Isaac and Jefferson County TWIA Exposure

No need for anything close to panic yet, but as pointed out by Eric Berger (the best writer on the subject I know) of the Houston Chronicle, there is some risk that Hurricane Isaac will make landfall near Jefferson County (Beaumont / Port Arthur). The graphic below shows one projection.

GFS forecast for Isaac as of 7 a.m. Thursday morning. (IPS MeteoStar)

What’s TWIA’s maximum exposure in Jefferson County? As of June 30, 2012, it was $8.4 billion. Now, of course no hurricane would wipe out every stick of property in the county, but if you start adding Jefferson exposure together with that of neighboring Chambers County ($1.7 billion) there is some modest cause for concern. If more projections start to indicate the Texas coast as the landfall point for Isaac, I’ll try to take a harder look at damage projections.
TWIA Statistical Report of 6/30/2012 Exhibit 5C page 1 of 9

TWIA Statistical Report of 6/30/2012 Exhibit 5C page 1 of 9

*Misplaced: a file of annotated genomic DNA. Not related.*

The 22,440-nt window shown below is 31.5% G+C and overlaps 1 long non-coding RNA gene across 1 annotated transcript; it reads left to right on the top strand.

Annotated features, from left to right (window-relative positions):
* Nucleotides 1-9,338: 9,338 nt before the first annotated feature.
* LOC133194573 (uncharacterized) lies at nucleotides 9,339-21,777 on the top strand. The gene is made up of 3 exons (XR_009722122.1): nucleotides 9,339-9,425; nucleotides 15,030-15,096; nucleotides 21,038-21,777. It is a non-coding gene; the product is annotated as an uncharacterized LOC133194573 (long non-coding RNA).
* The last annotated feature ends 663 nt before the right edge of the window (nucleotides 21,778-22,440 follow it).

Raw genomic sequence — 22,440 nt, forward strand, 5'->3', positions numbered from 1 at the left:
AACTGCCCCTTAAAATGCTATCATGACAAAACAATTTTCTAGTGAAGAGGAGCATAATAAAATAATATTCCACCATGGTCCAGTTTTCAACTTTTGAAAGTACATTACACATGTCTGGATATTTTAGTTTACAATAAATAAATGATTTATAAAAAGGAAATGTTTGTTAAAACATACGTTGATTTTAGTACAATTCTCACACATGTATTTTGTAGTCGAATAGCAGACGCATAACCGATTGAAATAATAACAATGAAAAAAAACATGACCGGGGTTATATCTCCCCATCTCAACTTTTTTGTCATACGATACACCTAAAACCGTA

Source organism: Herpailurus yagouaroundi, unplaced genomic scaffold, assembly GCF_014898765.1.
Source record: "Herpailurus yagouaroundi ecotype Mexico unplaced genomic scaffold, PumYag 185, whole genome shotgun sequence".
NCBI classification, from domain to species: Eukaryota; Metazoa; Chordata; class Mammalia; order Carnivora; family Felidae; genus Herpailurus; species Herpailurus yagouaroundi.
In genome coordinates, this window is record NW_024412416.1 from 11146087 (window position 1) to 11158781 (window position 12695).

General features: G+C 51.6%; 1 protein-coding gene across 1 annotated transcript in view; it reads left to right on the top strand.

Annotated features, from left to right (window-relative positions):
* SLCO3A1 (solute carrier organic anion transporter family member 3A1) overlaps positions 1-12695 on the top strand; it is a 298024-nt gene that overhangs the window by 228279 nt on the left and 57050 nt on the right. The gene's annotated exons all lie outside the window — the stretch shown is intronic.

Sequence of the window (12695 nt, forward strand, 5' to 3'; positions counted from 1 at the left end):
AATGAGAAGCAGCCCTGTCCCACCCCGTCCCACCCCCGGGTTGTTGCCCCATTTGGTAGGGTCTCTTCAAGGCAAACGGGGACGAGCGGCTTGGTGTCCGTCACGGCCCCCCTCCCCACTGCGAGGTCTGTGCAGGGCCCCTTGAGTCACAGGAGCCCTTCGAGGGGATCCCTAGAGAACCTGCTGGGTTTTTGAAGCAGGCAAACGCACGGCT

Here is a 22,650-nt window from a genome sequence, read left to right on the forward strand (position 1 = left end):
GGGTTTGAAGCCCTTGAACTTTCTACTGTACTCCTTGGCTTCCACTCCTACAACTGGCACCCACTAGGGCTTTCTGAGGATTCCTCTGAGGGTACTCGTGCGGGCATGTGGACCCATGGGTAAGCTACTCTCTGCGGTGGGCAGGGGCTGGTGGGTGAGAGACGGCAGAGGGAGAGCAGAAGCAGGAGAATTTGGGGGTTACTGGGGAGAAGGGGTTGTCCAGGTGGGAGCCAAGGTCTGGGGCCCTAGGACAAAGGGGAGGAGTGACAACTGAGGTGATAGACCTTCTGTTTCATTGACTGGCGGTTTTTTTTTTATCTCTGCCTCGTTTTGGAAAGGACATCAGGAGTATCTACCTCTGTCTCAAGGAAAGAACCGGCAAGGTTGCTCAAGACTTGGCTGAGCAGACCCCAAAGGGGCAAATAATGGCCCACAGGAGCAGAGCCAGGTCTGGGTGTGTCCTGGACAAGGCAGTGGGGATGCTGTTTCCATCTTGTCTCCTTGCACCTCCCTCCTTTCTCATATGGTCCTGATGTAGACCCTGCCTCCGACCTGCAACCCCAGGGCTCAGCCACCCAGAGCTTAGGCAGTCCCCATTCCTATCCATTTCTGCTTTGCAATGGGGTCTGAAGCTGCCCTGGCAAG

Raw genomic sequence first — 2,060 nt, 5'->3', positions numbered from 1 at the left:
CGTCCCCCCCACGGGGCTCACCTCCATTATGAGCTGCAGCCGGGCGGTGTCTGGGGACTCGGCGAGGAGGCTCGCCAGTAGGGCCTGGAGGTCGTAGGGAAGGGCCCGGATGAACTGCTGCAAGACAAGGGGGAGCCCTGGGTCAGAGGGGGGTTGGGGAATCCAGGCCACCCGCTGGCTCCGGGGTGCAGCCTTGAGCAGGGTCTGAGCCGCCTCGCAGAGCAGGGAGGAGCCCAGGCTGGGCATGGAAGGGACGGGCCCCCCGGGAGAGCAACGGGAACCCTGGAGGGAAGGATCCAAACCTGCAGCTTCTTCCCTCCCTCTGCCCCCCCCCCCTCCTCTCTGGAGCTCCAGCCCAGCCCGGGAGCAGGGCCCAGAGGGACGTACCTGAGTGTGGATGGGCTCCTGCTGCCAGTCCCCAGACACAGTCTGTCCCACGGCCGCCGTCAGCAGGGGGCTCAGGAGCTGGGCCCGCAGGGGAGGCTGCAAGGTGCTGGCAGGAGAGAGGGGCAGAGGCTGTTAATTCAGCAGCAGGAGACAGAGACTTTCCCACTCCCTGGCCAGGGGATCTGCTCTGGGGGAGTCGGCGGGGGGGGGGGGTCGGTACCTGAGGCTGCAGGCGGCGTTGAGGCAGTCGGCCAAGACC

Interactively exploring TWIA funding reform

Here’s a Wolfram CDF document that let’s you explore the reforms to TWIA funding set forth in my earlier post.  To understand it, you must read this earlier blog entry. To interact with it, you will need to go to this website and download the Wolfram CDF player.  It’s easy — very similar to PDF. Once you have the plugin, you will be able to explore fully this and future interactive content. Your CDF plugin will work on this and other blogs and the Wolfram Demonstrations site. [WolframCDF source=”” CDFwidth=”740″ CDFheight=”700″ altimage=”file”]

By the way, if you want to see how to produce interactive widgets like this one in a WordPress document, take a look at this excellent and short video. And, to compare the premiums suggested by this document with those actually in use by the Texas Windstorm Insurance Association, take a look at this document and this document.

An idea for future TWIA finance